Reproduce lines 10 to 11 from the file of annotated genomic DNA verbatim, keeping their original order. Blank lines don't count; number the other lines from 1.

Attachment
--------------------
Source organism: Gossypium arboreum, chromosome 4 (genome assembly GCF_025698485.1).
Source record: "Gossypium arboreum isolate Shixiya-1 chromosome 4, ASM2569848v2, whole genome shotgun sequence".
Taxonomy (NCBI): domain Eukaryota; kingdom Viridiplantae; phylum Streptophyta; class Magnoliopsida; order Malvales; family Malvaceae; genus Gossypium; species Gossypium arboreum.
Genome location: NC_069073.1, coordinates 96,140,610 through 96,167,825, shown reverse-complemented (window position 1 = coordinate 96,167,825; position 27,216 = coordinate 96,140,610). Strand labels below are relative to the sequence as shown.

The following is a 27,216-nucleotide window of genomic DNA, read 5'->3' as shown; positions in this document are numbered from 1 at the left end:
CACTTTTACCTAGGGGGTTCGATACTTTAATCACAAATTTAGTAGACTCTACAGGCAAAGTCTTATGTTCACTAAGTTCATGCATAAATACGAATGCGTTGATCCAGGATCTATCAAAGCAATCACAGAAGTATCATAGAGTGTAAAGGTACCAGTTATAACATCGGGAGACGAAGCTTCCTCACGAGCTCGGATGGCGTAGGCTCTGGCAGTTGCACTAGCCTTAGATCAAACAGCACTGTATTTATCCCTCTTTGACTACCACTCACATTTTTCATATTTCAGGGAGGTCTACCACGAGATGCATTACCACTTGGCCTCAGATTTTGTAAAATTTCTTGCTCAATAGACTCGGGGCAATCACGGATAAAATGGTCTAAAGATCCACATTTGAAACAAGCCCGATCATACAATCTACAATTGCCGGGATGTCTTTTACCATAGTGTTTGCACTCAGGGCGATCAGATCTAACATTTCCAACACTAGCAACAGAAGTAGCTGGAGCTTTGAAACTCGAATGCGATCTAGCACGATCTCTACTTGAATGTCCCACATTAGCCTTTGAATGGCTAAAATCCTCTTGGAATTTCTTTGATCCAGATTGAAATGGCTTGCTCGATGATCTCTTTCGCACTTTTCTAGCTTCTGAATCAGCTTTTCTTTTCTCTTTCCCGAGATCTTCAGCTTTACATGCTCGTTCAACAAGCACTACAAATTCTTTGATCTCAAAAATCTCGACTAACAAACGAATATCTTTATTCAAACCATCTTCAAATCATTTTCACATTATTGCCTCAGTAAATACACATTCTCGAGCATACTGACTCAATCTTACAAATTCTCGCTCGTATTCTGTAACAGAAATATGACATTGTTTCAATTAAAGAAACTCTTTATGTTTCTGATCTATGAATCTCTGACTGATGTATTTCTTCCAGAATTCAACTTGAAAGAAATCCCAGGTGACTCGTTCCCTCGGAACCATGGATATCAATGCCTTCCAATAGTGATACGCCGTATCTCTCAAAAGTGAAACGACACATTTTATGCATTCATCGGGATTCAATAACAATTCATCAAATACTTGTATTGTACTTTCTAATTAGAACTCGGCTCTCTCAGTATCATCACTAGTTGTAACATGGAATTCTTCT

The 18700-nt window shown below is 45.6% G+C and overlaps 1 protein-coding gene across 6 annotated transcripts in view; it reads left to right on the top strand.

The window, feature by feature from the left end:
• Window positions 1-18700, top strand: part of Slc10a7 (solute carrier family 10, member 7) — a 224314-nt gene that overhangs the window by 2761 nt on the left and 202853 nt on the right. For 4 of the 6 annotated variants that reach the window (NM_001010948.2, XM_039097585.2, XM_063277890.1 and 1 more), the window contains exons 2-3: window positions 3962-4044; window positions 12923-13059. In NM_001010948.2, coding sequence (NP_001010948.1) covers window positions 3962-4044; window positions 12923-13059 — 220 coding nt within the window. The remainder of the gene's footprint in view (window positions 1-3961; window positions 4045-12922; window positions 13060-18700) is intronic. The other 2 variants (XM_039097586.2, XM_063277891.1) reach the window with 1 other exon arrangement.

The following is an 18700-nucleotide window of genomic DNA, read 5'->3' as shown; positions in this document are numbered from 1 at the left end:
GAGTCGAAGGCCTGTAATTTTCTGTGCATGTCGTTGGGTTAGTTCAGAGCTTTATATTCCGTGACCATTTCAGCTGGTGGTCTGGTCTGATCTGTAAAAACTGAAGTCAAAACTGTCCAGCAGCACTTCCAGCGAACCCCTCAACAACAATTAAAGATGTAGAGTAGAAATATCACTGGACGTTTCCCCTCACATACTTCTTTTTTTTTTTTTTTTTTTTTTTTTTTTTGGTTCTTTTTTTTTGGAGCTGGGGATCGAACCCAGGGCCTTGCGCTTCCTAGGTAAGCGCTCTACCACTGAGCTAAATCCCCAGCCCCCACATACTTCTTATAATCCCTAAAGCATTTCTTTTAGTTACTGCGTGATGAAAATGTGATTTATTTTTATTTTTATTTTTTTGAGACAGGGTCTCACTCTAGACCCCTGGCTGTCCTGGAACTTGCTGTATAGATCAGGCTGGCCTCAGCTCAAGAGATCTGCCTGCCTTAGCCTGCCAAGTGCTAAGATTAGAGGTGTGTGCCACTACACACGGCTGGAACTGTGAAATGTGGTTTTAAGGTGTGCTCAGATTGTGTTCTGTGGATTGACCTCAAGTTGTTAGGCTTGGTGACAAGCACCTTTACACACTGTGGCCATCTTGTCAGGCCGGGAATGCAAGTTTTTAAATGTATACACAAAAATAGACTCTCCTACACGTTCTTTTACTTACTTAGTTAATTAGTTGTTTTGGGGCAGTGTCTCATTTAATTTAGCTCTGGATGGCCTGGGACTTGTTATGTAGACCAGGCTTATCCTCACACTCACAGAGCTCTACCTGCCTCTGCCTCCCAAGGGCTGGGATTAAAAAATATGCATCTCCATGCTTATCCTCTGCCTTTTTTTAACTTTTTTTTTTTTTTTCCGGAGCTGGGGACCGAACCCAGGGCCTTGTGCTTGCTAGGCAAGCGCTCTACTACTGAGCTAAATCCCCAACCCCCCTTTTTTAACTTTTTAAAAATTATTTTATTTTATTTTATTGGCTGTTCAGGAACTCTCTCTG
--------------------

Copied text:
The following is an 18700-nucleotide window of genomic DNA, read 5'->3' as shown; positions in this document are numbered from 1 at the left end:
GAGTCGAAGGCCTGTAATTTTCTGTGCATGTCGTTGGGTTAGTTCAGAGCTTTATATTCCGTGACCATTTCAGCTGGTGGTCTGGTCTGATCTGTAAAAACTGAAGTCAAAACTGTCCAGCAGCACTTCCAGCGAACCCCTCAACAACAATTAAAGATGTAGAGTAGAAATATCACTGGACGTTTCCCCTCACATACTTCTTTTTTTTTTTTTTTTTTTTTTTTTTTTTGGTTCTTTTTTTTTGGAGCTGGGGATCGAACCCAGGGCCTTGCGCTTCCTAGGTAAGCGCTCTACCACTGAGCTAAATCCCCAGCCCCCACATACTTCTTATAATCCCTAAAGCATTTCTTTTAGTTACTGCGTGATGAAAATGTGATTTATTTTTATTTTTATTTTTTTGAGACAGGGTCTCACTCTAGACCCCTGGCTGTCCTGGAACTTGCTGTATAGATCAGGCTGGCCTCAGCTCAAGAGATCTGCCTGCCTTAGCCTGCCAAGTGCTAAGATTAGAGGTGTGTGCCACTACACACGGCTGGAACTGTGAAATGTGGTTTTAAGGTGTGCTCAGATTGTGTTCTGTGGATTGACCTCAAGTTGTTAGGCTTGGTGACAAGCACCTTTACACACTGTGGCCATCTTGTCAGGCCGGGAATGCAAGTTTTTAAATGTATACACAAAAATAGACTCTCCTACACGTTCTTTTACTTACTTAGTTAATTAGTTGTTTTGGGGCAGTGTCTCATTTAATTTAGCTCTGGATGGCCTGGGACTTGTTATGTAGACCAGGCTTATCCTCACACTCACAGAGCTCTACCTGCCTCTGCCTCCCAAGGGCTGGGATTAAAAAATATGCATCTCCATGCTTATCCTCTGCCTTTTTTTAACTTTTTTTTTTTTTTTCCGGAGCTGGGGACCGAACCCAGGGCCTTGTGCTTGCTAGGCAAGCGCTCTACTACTGAGCTAAATCCCCAACCCCCCTTTTTTAACTTTTTAAAAATTATTTTATTTTATTTTATTGGCTGTTCAGGAACTCTCTCTG